Are Those Bisphenol Genes You’re Wearing?
New study confirms that bisphenol A can mess with animal genetics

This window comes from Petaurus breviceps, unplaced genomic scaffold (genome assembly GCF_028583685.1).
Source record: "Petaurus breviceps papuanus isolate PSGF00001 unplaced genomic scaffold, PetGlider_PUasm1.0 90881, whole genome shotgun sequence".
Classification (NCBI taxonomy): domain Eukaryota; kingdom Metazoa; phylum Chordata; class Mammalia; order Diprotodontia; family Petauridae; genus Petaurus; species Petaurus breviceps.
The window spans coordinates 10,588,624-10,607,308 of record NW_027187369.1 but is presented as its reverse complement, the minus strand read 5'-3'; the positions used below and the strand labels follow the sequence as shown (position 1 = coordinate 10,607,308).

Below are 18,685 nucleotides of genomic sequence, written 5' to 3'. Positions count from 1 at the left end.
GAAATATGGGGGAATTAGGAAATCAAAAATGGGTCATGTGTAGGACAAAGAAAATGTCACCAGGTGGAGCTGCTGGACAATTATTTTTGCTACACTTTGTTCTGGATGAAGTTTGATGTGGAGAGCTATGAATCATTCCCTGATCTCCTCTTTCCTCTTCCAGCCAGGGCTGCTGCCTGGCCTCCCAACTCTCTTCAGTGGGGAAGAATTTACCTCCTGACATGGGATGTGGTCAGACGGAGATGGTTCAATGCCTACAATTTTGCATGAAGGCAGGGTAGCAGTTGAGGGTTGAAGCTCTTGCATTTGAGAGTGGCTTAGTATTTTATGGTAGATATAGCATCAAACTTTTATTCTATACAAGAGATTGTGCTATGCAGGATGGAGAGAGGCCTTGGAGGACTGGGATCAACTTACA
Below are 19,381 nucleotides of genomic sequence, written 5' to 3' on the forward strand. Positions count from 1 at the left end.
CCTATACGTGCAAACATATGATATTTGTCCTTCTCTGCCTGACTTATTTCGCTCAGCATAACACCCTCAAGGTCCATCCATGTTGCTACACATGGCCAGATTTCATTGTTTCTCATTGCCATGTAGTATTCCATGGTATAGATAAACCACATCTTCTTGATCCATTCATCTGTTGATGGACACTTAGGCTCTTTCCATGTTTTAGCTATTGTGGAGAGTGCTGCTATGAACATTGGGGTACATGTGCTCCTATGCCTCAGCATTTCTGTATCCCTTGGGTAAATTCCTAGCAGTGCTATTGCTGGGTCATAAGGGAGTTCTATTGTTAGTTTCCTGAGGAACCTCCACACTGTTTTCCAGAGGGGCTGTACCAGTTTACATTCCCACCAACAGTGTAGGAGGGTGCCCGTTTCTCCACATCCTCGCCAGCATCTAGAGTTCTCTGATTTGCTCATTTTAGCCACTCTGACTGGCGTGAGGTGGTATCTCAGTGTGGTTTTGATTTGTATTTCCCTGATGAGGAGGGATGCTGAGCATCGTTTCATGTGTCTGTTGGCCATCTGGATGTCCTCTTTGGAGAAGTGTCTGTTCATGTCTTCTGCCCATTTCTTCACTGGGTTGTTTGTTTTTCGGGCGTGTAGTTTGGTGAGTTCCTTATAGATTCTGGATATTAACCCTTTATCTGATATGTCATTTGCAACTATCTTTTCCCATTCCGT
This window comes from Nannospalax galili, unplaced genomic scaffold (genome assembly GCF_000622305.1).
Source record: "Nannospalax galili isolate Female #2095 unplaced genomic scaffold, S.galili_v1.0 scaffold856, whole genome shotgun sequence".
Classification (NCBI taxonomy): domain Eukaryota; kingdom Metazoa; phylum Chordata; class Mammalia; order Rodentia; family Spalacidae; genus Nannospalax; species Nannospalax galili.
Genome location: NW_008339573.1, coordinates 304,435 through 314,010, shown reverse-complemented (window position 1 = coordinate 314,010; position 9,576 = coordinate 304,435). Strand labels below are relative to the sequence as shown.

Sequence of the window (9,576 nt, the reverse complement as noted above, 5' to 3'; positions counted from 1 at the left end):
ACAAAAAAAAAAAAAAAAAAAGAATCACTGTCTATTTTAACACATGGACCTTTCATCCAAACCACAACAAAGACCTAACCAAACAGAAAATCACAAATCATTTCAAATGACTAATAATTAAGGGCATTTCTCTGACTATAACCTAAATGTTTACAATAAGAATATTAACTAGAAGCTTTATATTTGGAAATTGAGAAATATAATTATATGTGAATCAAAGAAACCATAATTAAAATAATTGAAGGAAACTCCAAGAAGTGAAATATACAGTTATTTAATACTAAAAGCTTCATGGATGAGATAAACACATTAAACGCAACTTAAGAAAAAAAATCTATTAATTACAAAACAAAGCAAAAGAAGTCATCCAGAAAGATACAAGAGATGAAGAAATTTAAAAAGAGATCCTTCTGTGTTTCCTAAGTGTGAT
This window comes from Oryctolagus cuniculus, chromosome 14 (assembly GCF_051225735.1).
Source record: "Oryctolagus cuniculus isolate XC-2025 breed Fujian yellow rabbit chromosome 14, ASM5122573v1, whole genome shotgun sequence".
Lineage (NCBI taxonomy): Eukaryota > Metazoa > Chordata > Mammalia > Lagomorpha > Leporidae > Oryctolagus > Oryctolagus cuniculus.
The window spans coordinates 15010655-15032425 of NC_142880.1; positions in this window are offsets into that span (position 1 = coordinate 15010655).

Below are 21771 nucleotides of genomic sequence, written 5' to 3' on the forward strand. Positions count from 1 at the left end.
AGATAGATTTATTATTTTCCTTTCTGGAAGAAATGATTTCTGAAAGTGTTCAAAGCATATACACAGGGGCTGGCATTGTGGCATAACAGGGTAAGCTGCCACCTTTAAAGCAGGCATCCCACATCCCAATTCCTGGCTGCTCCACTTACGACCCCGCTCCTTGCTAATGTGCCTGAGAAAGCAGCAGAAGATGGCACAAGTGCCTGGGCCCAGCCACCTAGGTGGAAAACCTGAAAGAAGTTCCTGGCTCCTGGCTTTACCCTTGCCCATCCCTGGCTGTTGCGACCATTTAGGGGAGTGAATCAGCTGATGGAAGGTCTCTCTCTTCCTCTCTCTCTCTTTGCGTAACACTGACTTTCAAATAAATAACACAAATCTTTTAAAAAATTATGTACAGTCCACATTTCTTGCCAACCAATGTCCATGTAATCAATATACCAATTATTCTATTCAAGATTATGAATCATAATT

Know what time it is? It’s time to check in on bisphenol A, the chemical in many plastics that gets creepier by the day. Despite continuing claims by the chemical industry that products containing the compound — which can include baby bottles, water bottles, toys, dental sealants, and food containers — pose no health risk, a spate of recent studies suggests otherwise. A team from Duke University found that bisphenol A exposure in the womb put little mice babies at greater risk for obesity, diabetes, and cancer. Their results, published in the Proceedings of the National Academy of Sciences, don’t draw conclusions about human health, but they say the risks to humans should be reassessed. Meanwhile, in the journal Reproductive Toxicology, a team of 38 U.S. researchers says the estrogen-mimicking chemical is present in “virtually everybody” in the developed world, sometimes at levels shown to be dangerous in lab animals. The good news: the Duke team says folic acid offers protection. Eat that spinach!